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Likuena: same old song



MASERU – Lesotho’s elimination from contention to qualify for the 2023 Africa Cup of Nation (AFCON) has put a further spotlight on the state of football in the country.

The problems that have existed long before some of us were born continue to be exposed at the international level and they are halting the development of the national team.

Many have labelled Likuena a national embarrassment and a waste of money.

To be honest, they are probably right.

People don’t care how Lesotho played anymore; they want to know what the margin of defeat was.

We can call Likuena all kinds of names under the sun but the truth is they are the face of the Vodacom Premier League, the elite level of football in Lesotho. Likuena’s successes or failures mirror the local league and its state.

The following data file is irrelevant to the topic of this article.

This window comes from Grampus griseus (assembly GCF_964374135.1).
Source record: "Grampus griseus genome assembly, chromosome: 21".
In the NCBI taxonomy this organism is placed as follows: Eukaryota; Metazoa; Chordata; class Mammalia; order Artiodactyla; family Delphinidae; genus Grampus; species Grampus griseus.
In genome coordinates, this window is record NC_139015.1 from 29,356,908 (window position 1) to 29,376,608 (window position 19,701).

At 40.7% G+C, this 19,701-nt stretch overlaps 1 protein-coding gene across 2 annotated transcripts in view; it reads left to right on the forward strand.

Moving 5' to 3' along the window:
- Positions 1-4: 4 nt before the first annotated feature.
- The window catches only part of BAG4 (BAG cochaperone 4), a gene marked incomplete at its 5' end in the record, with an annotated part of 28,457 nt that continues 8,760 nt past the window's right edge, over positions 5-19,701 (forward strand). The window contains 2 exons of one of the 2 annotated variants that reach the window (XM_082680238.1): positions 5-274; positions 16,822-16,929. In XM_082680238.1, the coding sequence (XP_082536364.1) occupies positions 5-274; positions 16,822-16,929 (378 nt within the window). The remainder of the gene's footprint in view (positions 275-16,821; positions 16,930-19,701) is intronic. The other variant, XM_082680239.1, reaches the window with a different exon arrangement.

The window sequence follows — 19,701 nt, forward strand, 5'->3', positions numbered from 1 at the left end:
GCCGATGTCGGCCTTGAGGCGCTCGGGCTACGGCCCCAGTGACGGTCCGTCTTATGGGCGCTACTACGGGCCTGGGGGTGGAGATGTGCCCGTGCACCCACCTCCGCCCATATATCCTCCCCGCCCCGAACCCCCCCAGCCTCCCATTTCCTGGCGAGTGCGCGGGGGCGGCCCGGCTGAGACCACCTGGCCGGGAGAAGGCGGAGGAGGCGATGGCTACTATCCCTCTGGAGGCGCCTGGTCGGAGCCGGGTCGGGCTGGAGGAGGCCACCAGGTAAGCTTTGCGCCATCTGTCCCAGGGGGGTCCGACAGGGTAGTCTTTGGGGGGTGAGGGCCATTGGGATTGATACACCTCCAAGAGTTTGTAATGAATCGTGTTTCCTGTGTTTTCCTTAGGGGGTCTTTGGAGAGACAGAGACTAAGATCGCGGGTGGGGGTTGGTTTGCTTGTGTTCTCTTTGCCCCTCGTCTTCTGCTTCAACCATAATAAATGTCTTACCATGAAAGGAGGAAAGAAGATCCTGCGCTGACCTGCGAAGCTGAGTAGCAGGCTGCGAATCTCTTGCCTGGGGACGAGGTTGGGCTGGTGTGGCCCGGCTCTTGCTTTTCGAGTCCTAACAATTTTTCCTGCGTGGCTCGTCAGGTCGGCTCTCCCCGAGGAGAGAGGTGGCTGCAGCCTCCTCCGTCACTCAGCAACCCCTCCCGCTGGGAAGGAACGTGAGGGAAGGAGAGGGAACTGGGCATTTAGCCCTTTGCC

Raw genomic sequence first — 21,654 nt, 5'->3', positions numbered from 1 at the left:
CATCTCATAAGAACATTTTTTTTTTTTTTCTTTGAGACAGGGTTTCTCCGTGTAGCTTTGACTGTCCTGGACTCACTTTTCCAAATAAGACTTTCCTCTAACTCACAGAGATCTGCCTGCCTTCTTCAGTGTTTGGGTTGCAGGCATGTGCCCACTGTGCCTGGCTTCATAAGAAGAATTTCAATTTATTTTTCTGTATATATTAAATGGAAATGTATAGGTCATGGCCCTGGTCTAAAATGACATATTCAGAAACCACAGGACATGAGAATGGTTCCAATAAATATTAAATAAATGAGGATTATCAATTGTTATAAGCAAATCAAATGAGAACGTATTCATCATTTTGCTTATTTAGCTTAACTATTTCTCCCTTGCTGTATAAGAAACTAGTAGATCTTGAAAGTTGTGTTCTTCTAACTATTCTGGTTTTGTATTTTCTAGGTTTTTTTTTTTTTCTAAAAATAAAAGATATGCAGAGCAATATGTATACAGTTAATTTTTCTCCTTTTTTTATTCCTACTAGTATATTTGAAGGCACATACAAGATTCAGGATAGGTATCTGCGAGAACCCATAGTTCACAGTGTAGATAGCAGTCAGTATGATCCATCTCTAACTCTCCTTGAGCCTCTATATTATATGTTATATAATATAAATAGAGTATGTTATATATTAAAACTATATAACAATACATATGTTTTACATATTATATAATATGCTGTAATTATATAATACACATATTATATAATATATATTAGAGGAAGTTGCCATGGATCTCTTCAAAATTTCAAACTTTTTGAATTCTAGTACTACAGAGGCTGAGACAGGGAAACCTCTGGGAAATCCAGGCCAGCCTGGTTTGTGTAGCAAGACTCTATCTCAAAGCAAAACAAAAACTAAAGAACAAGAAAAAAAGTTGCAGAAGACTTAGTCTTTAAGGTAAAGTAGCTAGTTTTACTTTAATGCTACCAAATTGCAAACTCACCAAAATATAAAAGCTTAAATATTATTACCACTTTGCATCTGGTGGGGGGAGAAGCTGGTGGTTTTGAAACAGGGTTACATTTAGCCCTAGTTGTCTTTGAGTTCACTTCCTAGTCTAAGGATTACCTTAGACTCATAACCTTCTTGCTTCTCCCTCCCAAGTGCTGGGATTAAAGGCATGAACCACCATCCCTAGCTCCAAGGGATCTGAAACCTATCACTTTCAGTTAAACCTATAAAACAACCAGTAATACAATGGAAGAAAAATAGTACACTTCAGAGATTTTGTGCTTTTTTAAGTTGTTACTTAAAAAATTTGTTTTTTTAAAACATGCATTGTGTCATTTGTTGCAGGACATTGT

After two back-to-back defeats against Zambia in the 2023 AFCON qualifiers this past week, people rushed to social media to air their opinions and much of the blame was placed on the head of coach Veselin Jelusic.

Many upset Likuena fans said his approach on Sunday’s game against Zambia was cowardice and they blamed it as the reason for Lesotho’s 2-0 defeat at the Dobsonville Stadium.

After losing 3-1 in Zambia last Thursday, many felt Jelusic should have taken the game to the visitors in the return.

It is normal to look for a scapegoat and most of the time the blame always falls on the coach.

At some point, however, the players are going to have to bear the responsibility as well.

The clanger Likuena goalkeeper Sekhoane Moerane pulled in the first leg is unacceptable and mistakes like that do not belong in top-flight football, let alone against professional, international players.

Moerane may get away with being cocky and overconfident in local football, but he let his team down and maybe it’s time another goalkeeper is given a chance to be Lesotho’s number one.

Everything that could have gone wrong went wrong in Soweto last Thursday.